Sending COBRA off to the Experts

Outsourcing your COBRA administration can help you escape pitfalls in the complex rules for offering health benefits to former employees.

By Carolyn Hirschman Mar 1, 2006
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HR Magazine, March 2006 They’re gone but not forgotten. Many former employees keep at least one important link to their previous employer: They opt to stay in the company’s health plan for a limited time under the provisions of the federal COBRA law. For many HR professionals, however, administering COBRA is a task they would just as soon forget.

Although COBRAs purpose is straightforward, its administration can be complex and cumbersome. The legal requirements are so laden with details and deadlines that it’s easy for an employer to unwittingly fall out of compliance. To avoid potentially costly mistakes, many companies outsource the task to experts, usually to a third-party administrator (TPA) of benefits programs.

In fact, COBRA administration is one of the most commonly outsourced HR functions. A 2004 survey by Hewitt Associates, a consulting and outsourcing firm based in Lincolnshire, Ill., found that 77 percent of 129 large companies farm it out. In a survey the same year by the Society for Human Resource Management, 55 percent of the HR professionals who responded said their companies outsource some or all of their COBRA functions; 38 percent said they outsource COBRA completely.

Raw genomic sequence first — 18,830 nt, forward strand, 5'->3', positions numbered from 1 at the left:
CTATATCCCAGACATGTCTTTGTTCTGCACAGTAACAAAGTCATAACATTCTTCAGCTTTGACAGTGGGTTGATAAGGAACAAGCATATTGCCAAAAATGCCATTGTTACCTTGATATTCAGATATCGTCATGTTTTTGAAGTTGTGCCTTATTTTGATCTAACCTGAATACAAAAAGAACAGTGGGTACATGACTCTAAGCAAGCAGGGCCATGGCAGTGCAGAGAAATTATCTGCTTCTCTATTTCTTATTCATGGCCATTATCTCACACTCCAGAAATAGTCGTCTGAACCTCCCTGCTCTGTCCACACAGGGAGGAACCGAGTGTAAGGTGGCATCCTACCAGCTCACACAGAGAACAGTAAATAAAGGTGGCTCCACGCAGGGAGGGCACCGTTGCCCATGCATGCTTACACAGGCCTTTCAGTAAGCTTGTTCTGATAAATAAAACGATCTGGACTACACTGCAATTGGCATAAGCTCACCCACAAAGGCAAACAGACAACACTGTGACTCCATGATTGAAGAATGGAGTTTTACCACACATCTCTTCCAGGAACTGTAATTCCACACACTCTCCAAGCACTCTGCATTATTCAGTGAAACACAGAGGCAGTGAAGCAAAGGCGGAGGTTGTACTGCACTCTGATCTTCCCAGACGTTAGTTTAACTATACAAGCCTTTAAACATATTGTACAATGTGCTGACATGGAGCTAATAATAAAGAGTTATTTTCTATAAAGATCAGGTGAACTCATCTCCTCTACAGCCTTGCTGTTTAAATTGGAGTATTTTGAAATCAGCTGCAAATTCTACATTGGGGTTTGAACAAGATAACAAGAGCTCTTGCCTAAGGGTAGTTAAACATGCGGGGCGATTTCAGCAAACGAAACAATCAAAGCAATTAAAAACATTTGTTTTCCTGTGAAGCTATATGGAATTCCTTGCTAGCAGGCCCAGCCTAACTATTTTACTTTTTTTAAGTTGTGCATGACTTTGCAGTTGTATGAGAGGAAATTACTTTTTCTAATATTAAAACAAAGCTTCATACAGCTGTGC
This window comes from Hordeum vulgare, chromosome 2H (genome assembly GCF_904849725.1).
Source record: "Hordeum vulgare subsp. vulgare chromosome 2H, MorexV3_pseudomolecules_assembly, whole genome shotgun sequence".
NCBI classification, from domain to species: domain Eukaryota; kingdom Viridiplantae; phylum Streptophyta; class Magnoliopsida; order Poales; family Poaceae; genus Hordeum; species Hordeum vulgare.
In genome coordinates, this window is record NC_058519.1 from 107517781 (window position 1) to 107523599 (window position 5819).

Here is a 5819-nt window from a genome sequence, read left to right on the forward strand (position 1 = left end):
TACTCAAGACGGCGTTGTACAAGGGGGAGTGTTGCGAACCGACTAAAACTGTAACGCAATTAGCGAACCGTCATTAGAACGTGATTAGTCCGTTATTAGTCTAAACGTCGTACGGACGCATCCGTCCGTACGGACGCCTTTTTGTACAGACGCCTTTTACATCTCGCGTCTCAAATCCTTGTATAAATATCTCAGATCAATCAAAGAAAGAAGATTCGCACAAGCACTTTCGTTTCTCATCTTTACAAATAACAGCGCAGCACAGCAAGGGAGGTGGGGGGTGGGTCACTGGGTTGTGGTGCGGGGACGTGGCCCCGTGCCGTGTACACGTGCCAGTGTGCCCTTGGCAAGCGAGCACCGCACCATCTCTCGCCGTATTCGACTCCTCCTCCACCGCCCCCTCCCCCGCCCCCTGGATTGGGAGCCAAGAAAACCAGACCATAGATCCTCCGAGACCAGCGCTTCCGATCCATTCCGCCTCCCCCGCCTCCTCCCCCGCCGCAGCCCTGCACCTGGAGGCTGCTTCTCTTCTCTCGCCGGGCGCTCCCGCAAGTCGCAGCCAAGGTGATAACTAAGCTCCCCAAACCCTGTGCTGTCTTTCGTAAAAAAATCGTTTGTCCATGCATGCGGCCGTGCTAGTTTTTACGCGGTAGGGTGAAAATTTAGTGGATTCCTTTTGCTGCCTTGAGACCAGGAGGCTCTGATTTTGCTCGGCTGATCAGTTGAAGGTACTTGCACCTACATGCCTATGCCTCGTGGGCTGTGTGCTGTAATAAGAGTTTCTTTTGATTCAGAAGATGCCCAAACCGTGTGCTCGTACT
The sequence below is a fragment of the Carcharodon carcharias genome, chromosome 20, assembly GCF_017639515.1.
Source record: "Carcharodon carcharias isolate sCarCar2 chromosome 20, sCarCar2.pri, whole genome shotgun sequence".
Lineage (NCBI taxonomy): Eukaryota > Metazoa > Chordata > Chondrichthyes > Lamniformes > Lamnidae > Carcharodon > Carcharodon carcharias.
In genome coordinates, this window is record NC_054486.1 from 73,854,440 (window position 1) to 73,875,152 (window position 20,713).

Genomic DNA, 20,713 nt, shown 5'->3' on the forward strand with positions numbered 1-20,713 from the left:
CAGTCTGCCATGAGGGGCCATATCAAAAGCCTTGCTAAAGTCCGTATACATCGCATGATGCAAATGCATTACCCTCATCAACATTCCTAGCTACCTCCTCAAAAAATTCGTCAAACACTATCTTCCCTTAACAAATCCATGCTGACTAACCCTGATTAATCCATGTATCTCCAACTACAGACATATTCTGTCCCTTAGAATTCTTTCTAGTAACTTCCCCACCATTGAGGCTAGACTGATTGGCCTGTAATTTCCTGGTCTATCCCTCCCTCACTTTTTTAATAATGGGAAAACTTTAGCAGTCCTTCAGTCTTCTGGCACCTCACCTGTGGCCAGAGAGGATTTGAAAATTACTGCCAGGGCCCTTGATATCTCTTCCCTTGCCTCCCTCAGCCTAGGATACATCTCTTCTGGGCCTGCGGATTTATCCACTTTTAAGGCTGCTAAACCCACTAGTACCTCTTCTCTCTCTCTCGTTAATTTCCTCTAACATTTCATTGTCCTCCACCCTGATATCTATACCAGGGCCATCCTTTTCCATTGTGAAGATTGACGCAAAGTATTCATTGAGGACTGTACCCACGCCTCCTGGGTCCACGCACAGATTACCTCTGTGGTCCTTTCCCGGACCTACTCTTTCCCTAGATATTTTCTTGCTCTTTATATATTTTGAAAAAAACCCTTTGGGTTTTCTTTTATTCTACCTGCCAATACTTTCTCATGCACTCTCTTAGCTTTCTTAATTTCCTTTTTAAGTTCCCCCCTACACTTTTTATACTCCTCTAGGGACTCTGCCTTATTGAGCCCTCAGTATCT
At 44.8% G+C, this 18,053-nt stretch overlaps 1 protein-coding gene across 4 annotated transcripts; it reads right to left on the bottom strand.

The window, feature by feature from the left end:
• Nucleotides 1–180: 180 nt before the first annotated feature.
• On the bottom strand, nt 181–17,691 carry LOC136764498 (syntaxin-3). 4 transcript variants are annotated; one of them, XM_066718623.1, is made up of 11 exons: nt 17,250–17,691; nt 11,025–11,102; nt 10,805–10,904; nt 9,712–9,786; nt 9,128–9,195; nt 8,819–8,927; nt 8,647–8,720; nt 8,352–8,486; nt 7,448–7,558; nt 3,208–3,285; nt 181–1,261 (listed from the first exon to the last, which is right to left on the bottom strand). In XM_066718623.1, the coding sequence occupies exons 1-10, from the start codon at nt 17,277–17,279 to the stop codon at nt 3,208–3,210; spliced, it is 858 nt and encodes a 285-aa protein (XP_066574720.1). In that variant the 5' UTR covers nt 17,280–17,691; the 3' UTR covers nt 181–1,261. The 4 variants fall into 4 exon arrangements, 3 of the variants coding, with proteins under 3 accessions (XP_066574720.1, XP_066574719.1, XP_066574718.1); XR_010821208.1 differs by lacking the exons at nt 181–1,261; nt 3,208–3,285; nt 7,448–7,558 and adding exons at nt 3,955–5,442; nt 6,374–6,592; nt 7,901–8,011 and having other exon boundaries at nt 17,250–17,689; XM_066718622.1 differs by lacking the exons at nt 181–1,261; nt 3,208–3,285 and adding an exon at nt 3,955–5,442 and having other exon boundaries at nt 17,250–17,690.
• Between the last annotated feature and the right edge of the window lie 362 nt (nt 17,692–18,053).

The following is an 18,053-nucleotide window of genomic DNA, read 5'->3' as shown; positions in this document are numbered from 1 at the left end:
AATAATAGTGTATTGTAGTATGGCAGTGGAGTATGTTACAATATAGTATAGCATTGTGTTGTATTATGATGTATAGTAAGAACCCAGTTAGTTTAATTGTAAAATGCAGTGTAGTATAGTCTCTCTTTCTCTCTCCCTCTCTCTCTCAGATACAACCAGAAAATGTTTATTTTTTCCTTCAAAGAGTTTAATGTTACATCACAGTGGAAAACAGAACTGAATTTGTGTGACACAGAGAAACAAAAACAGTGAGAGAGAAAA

While outsourcing COBRA administration can be a boon to an overextended HR department, doing so doesn’t necessarily relieve a company of the burden of legal compliance. If an outsourcing agreement for COBRA administration isn’t set up correctly, you may not be buying as much legal protection as you might expect. What’s more, if you aren’t careful in selecting a vendor, you might create unwanted headaches for yourself down the road.

The Burden of COBRA

COBRA is designed to help former employees and their families maintain health insurance when they need it most when they have lost access to employer-sponsored coverage as a result of certain qualifying events. For example, leaving a company, whether voluntarily or involuntarily, is such an event for an employee as well as for the former employees spouse and dependent children. Separation, divorce or the employees death are qualifying events for a spouse and for dependents. When those events or others occur, employers are required to make an offer of continued coverage, for which the beneficiary usually must pay the full premium and an administrative fee.

The basic COBRA requirements for employers are to send notices to employees, former employees, and their spouses and children; to reinstate eligible individuals to one or more health plans; and to calculate and collect premiums. There’s a lot of tracking involved, such as who’s eligible and who’s not, who has received which notices, when the notices were sent, whether premiums are paid accurately and on time, and so on. (See Layers of Details.)

Very simple mistakes can cost employers a lot of money, says Karli Dunkelberger, vice president of sales at Conexis, a benefits administration firm in Orange, Calif., that handles COBRA for clients. The most common COBRA violations, she says, include failing to send notices on time or at all, neglecting to list flexible spending accounts considered a type of health plan on notices, keeping inadequate records, and not offering participants the right to add or change health plans at open enrollment.

The Price of Breaking the Rules